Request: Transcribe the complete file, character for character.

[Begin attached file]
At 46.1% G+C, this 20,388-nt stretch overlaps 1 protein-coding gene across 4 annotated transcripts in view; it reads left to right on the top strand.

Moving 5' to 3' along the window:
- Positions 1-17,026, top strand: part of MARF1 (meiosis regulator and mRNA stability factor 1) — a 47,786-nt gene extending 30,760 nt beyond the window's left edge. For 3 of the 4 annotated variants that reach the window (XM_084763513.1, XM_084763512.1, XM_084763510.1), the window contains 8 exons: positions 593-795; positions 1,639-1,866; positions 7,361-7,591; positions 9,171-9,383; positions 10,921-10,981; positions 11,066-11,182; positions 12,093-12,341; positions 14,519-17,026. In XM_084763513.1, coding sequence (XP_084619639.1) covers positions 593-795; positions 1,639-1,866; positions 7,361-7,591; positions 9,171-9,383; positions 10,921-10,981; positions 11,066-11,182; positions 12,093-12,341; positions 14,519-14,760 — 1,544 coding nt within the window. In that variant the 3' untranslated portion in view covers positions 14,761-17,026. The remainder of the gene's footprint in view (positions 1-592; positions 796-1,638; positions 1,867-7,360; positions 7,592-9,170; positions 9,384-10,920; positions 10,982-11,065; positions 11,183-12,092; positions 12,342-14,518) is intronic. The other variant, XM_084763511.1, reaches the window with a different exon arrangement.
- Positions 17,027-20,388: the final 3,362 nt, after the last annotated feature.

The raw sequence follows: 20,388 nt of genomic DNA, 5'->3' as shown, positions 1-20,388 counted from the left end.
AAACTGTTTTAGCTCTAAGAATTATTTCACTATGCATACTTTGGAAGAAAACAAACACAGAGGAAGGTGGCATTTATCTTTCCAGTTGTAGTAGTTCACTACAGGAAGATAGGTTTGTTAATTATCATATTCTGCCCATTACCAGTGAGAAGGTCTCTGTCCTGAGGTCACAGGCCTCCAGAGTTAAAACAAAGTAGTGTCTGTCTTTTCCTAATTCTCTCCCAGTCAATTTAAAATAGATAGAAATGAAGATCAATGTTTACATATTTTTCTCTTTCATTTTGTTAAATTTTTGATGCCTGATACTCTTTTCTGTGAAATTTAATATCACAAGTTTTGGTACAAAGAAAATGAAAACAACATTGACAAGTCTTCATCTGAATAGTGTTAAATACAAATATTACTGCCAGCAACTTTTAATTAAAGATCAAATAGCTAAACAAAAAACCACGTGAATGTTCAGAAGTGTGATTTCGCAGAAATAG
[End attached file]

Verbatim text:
At 46.1% G+C, this 20,388-nt stretch overlaps 1 protein-coding gene across 4 annotated transcripts in view; it reads left to right on the top strand.

Moving 5' to 3' along the window:
- Positions 1-17,026, top strand: part of MARF1 (meiosis regulator and mRNA stability factor 1) — a 47,786-nt gene extending 30,760 nt beyond the window's left edge. For 3 of the 4 annotated variants that reach the window (XM_084763513.1, XM_084763512.1, XM_084763510.1), the window contains 8 exons: positions 593-795; positions 1,639-1,866; positions 7,361-7,591; positions 9,171-9,383; positions 10,921-10,981; positions 11,066-11,182; positions 12,093-12,341; positions 14,519-17,026. In XM_084763513.1, coding sequence (XP_084619639.1) covers positions 593-795; positions 1,639-1,866; positions 7,361-7,591; positions 9,171-9,383; positions 10,921-10,981; positions 11,066-11,182; positions 12,093-12,341; positions 14,519-14,760 — 1,544 coding nt within the window. In that variant the 3' untranslated portion in view covers positions 14,761-17,026. The remainder of the gene's footprint in view (positions 1-592; positions 796-1,638; positions 1,867-7,360; positions 7,592-9,170; positions 9,384-10,920; positions 10,982-11,065; positions 11,183-12,092; positions 12,342-14,518) is intronic. The other variant, XM_084763511.1, reaches the window with a different exon arrangement.
- Positions 17,027-20,388: the final 3,362 nt, after the last annotated feature.

The raw sequence follows: 20,388 nt of genomic DNA, 5'->3' as shown, positions 1-20,388 counted from the left end.
AAACTGTTTTAGCTCTAAGAATTATTTCACTATGCATACTTTGGAAGAAAACAAACACAGAGGAAGGTGGCATTTATCTTTCCAGTTGTAGTAGTTCACTACAGGAAGATAGGTTTGTTAATTATCATATTCTGCCCATTACCAGTGAGAAGGTCTCTGTCCTGAGGTCACAGGCCTCCAGAGTTAAAACAAAGTAGTGTCTGTCTTTTCCTAATTCTCTCCCAGTCAATTTAAAATAGATAGAAATGAAGATCAATGTTTACATATTTTTCTCTTTCATTTTGTTAAATTTTTGATGCCTGATACTCTTTTCTGTGAAATTTAATATCACAAGTTTTGGTACAAAGAAAATGAAAACAACATTGACAAGTCTTCATCTGAATAGTGTTAAATACAAATATTACTGCCAGCAACTTTTAATTAAAGATCAAATAGCTAAACAAAAAACCACGTGAATGTTCAGAAGTGTGATTTCGCAGAAATAG